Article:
Middle East Christians

The Archbishop of Canterbury has warned that Middle East Christians are on the brink of extinction due to the continued threat of violence, murder, intimidation, prejudice and poverty. He further said that thousands of Christians have fled their homes, been killed, enslaved, or forced to convert from Christianity.

According to Justin Welby, the Middle East Christians are living in fear to practice their religion. They are facing “the worst situation since the Mongol invasions of the 13th Century.” In the last few years, they have been butchered by Islamic State and in many countries they find themselves squeezed between the upper and lower millstones of pressure from the society and the conflicts that bother the region.

Christians settled in the Middle East for more than 2,000 years ago, they have build churches and established their communities for centuries. The churches, houses and businesses of Christians have been destroyed and hence the population of the Christians in Iraq has decreased to half what it was in 2003.

The Syrian Christian population has also halved since 2010. According to estimates, around 200,000 Christians remain in Iraq, while there were over 1.4 million in 2002 and 500,000 in 2013. As per reports, an estimated 10 percent of Syrians are Christians and Only 1 in 400 Syrian Christians were given refuge in the UK. However, the number of granted asylum in the UK has dropped since 2016.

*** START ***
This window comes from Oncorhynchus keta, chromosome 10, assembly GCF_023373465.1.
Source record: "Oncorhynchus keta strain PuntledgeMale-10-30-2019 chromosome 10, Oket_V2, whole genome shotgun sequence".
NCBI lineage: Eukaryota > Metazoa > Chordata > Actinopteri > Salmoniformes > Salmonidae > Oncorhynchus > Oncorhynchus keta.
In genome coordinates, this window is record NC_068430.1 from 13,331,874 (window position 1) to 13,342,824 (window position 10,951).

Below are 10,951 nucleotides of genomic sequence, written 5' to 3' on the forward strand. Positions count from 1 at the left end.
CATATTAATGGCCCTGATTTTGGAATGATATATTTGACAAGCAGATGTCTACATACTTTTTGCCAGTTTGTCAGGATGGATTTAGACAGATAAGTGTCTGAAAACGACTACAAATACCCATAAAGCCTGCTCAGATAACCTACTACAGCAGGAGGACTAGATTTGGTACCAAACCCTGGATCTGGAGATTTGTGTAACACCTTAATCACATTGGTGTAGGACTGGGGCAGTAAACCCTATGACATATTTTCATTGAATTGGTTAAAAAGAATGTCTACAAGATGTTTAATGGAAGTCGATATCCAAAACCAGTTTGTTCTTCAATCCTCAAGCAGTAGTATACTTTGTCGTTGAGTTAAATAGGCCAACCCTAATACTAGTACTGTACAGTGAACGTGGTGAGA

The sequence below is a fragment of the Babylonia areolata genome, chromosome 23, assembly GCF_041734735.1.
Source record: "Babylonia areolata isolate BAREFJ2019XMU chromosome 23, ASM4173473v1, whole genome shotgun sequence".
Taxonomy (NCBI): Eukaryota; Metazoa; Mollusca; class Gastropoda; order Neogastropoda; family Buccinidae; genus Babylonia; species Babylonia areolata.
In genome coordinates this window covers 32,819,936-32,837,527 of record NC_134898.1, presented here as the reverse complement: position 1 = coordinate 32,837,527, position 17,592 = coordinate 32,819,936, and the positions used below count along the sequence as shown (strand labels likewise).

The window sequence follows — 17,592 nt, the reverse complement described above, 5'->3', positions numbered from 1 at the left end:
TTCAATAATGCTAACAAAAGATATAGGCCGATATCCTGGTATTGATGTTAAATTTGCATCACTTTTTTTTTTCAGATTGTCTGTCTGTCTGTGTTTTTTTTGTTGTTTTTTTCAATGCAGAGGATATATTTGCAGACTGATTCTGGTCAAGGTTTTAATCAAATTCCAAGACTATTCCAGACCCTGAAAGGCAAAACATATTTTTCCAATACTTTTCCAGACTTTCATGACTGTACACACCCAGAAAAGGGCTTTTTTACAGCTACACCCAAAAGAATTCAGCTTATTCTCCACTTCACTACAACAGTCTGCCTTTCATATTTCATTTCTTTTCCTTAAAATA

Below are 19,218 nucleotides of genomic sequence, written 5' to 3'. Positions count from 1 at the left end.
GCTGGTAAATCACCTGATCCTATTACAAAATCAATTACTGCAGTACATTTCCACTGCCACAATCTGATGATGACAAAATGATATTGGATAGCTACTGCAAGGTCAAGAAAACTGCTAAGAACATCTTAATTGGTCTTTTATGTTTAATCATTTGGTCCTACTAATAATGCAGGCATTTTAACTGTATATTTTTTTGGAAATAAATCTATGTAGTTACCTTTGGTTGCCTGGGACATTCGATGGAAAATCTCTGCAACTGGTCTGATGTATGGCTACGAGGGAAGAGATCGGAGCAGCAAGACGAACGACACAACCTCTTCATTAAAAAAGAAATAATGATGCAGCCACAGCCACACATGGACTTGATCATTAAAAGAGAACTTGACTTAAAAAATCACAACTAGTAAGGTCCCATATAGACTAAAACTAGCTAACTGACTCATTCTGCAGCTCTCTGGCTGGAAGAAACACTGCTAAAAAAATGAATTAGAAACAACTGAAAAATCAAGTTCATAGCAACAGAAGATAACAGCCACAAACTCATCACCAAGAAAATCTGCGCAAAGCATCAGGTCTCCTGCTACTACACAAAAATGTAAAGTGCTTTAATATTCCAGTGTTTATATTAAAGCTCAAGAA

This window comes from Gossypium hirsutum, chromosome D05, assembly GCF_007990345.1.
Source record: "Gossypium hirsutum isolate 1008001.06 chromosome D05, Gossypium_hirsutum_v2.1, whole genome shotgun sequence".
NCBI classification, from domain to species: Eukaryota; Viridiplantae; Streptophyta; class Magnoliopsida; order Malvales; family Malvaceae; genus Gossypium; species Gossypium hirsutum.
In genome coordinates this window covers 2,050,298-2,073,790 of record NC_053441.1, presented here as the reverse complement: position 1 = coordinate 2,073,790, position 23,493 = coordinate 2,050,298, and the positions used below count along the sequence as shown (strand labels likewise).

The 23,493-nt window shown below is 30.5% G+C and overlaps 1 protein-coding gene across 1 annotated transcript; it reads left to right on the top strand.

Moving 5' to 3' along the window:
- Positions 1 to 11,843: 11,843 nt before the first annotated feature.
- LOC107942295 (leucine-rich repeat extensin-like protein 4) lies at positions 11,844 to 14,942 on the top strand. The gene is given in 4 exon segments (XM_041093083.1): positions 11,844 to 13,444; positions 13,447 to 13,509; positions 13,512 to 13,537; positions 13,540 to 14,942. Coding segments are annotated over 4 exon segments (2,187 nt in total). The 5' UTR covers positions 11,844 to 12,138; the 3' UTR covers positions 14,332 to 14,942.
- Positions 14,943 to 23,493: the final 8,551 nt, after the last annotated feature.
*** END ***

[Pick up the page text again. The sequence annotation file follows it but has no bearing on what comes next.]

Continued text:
Archbishop Welby wrote, “Whether in large and flourishing communities, such as in Lebanon or Egypt, or smaller, struggling Churches, they need the protection and encouragement of governments and people at home and abroad, and foreign popular expression. Without this they cannot live out their vocation as citizens of their native lands in co-operation with other religious groups.”

Prince Charles will give his remarks at the upcoming event on December 4, at Westminster Abbey, to celebrate the contribution of Christians in the Middle East. The Prince of Wales will pray for the Christians in the region and publicize their plight.

In this year’s Easter speech, Charles said, “Over the years, I have met many who have had to flee for their faith and for their life – or have somehow endured the terrifying consequences of remaining in their country – and I have been so deeply moved, and humbled, by their truly remarkable courage and by their selfless capacity for forgiveness, despite all that they have suffered.”